Bernie Madoff and the Unfortunate Consequences of Celebrity Bias

744040_jesterCelebrity is intoxicating.  We have long been willing to play the fool to the rich and powerful, even if that means turning a blind eye to signs of trickery.  In the late 1980s, a 37-year-old con artist convinced Duke University administrators and students that he hailed from the wealthy Rothschild family of France despite the fact that he spoke no French, drove a run-down car, and offered clipped out magazine articles to show his family’s homes. During a two-year charade, the imposter borrowed (stole) thousands of dollars from Duke and joined a fraternity. (I was an Duke undergraduate at the time, but alas did not know him).  More recently, Christopher Chichester tricked many into believing that he was a Rockefeller despite his gauche manners and outrageous claims (e.g, that he owned “the key to Rockefeller Center”).  As Clark Rockefeller, he gained admission to exclusive clubs and married a partner at McKinsey Consulting.  Only after Mr. Chichester kidnapped his daughter from his ex-wife did the police discover his true identity and connection to unsolved murders.120px-Bernie_Madoff_Cropped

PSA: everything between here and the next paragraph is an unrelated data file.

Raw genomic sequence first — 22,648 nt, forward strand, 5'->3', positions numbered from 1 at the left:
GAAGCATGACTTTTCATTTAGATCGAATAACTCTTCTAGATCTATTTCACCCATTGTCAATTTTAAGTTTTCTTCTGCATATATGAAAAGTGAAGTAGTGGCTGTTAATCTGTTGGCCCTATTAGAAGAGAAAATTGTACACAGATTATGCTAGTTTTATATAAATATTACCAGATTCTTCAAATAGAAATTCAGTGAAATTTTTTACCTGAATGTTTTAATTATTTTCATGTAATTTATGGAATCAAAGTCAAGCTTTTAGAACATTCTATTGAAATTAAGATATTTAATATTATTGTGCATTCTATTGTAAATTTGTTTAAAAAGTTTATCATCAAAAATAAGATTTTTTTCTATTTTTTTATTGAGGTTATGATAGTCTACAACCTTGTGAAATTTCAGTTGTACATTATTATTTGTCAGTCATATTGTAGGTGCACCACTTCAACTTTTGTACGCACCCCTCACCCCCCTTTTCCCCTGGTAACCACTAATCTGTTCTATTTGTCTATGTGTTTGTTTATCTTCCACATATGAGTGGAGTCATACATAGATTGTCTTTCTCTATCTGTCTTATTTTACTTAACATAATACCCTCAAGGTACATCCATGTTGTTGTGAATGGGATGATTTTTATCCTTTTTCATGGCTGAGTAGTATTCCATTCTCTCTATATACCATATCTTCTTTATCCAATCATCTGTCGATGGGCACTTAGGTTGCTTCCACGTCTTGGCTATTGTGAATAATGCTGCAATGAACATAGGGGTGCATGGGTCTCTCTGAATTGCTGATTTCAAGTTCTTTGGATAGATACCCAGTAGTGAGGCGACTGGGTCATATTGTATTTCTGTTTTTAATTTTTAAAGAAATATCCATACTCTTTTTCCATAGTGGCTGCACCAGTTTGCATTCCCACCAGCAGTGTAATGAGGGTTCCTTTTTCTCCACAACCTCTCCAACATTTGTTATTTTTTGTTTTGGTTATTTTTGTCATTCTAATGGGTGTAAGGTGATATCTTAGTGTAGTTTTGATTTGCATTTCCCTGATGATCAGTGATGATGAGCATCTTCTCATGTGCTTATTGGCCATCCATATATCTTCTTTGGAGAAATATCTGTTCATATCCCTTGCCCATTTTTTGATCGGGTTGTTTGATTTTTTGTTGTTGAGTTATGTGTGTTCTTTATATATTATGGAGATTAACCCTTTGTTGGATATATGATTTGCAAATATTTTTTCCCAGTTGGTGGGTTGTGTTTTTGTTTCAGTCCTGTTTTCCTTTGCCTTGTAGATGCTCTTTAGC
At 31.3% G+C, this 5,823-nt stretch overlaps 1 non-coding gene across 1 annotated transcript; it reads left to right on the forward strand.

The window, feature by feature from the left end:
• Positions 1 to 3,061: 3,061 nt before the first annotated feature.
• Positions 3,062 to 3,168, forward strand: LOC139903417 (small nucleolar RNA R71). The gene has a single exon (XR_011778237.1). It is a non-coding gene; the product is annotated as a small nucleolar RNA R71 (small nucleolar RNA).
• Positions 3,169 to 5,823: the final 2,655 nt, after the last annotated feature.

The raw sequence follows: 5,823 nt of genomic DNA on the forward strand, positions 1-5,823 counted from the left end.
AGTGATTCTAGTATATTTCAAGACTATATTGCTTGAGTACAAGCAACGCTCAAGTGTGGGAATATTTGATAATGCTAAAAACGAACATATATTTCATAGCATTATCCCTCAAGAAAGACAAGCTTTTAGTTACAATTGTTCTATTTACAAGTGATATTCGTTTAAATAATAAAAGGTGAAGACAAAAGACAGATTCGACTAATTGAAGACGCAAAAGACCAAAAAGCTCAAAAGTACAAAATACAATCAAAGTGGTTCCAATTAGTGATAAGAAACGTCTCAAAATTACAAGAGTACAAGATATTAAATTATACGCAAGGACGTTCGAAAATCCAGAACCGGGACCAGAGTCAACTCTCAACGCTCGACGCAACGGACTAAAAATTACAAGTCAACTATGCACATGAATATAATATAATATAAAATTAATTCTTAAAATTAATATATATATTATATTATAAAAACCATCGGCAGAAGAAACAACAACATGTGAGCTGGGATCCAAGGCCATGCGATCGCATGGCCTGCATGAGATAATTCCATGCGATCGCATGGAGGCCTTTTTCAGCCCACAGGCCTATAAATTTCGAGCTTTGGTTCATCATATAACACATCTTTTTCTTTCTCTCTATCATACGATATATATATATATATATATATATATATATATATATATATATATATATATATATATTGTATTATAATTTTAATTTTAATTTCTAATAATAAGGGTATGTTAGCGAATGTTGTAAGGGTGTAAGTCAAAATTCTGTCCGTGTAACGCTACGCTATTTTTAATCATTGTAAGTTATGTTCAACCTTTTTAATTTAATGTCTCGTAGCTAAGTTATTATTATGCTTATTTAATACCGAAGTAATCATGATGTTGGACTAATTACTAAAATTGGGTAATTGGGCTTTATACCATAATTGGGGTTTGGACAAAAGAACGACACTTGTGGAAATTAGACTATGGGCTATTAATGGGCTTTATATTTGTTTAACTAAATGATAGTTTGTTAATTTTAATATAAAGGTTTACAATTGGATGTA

Perhaps such celebrity bias had some role in the SEC’s bungling of the Bernie Madoff fiasco.  On Thursday, the S.E.C.’s Inspector General’s Report explored why the agency missed so many “red flags” about Madoff since 1992.  The report discussed missed leads, bureaucratic snafus, and investigators’ inexperience.  Investigators were far too believing because they were simply awed by him.  One investigator described Madoff as “a wonderful storyteller” and a “captivating speaker.”  As with the faux Rockefeller and Rothschild incidents, Madoff’s ruse worked for so long despite the clues of foul play perhaps because investigators and investors could not shake their sense of Madoff as a rich, powerful, and trusted financial guru.  Madoff’s celebrity reputation anchored their thinking, permitting Madoff to get away with his scheme for far longer than it should have.  As Madoff’s victims’ stories attest, celebrity bias had profoundly destructive consequences.

StockXchange Image; Wikimedia Commons Image

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